Featured Review: Radical (E.M. Kokie)
About This Book:
Determined to survive the crisis she’s sure is imminent, Bex is at a loss when her world collapses in the one way she hasn’t planned for.
Preppers. Survivalists. Bex prefers to think of herself as a realist who plans to survive, but regardless of labels, they’re all sure of the same thing: a crisis is coming. And when it does, Bex will be ready. She’s planned exactly what to pack, she knows how to handle a gun, and she’ll drag her family to safety by force if necessary. When her older brother discovers Clearview, a group that takes survival just as seriously as she does, Bex is intrigued. While outsiders might think they’re a delusional doomsday group, she knows there’s nothing crazy about being prepared. But Bex isn’t prepared for Lucy, who is soft and beautiful and hates guns. As her brother’s involvement with some of the members of Clearview grows increasingly alarming and all the pieces of Bex’s life become more difficult to juggle, Bex has to figure out where her loyalties really lie. In a gripping new novel, E. M. Kokie questions our assumptions about family, trust, and what it really takes to survive.
**Review Contributed by Eden Grey, Staff Reviewer**
Stands Apart from Other YA
RADICAL addresses a very relevant and timely topic through unique characters in a highly relatable setting. Bex is a survivalist, and she trains hard to be prepared for any extreme situation that might come her way. However, she isn't prepared for the dramatic changes coming over her older brother, or the sudden appearance of lovely Lucy in her summer routine.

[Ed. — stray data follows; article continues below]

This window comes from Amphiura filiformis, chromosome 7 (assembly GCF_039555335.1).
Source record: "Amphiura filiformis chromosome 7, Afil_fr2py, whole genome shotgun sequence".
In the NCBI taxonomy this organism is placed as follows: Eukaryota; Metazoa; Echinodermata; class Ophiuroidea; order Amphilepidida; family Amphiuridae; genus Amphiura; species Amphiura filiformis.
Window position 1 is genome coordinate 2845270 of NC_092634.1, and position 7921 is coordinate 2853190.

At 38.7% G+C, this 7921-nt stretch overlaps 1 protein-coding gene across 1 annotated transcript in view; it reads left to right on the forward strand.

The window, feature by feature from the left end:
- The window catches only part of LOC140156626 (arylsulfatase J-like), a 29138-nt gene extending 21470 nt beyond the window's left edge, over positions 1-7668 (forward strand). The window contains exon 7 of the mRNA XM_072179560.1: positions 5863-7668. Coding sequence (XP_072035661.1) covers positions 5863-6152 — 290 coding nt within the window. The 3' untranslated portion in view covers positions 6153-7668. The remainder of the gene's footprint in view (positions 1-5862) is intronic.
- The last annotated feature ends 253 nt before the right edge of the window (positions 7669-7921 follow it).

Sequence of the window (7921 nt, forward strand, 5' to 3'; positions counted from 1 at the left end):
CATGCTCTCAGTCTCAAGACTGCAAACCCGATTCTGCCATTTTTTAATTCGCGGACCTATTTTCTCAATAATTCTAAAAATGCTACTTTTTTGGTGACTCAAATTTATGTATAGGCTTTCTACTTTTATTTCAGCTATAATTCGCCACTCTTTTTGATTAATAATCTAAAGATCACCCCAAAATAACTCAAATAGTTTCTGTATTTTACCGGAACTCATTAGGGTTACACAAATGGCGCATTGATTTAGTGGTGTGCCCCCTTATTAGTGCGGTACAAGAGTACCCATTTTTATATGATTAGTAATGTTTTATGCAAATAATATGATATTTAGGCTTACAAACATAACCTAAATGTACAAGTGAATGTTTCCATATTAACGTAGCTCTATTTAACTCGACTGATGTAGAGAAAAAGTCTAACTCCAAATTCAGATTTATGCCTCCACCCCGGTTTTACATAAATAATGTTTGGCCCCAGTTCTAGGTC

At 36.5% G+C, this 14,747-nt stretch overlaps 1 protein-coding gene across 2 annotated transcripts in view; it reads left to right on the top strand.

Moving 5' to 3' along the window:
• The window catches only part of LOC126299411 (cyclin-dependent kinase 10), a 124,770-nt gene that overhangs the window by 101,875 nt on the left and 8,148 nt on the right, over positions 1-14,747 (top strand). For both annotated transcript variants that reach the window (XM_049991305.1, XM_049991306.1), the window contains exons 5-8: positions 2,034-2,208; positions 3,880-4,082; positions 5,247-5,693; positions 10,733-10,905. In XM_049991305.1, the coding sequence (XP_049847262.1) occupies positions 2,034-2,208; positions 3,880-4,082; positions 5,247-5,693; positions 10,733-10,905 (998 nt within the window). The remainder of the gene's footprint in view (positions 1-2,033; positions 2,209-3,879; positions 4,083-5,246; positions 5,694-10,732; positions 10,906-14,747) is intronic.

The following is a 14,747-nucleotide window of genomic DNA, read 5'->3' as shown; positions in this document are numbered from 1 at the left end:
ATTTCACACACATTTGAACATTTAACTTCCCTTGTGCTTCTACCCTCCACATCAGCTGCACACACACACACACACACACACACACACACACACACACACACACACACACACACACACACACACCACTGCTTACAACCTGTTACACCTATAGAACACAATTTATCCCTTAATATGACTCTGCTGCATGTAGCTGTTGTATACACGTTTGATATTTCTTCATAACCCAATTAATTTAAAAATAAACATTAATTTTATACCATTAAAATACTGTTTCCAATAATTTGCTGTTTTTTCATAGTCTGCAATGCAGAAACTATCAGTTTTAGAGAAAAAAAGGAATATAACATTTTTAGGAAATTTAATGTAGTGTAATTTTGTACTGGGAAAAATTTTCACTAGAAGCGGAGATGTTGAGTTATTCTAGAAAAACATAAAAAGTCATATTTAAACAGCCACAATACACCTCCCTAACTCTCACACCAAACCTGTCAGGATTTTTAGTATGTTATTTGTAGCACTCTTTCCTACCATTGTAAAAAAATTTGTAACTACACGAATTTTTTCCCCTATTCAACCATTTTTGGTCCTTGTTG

Bex is a tomboy, and she owns it despite the pressure from her mother to be more girly. She loves guns and shooting, and is incredibly knowledgeable and passionate about her hobbies. However, at times the writing gets bogged down by accounts of shooting at targets and ranges, gun mechanics, and descriptions of guns and other equipment. The initial exposition regarding these topics that will be unfamiliar to most readers is more than welcome, but the repetition of this exposition throughout the entire story really wears down a reader's interest.
The relationship between Bex and Lucy develops in a very natural way, and I enjoyed seeing this first romance bloom in Bex. The girls are very different, and when these differences become a problem it's dealt with in a very dramatic and interesting way. The differences between Bex and her family are not so well done. Her parents are outrageously selfish, so much that their dialogue and actions stopped being believable. Combined with the lack of a fleshed-out setting in Bex's hometown and rural haunts, the novel really fell short of my expectations.
The Verdict: A unique concept with interesting and diverse characters, RADICAL fell short in writing and setting qualities but stands apart from other YA fiction with its focus on gun rights and rural life.
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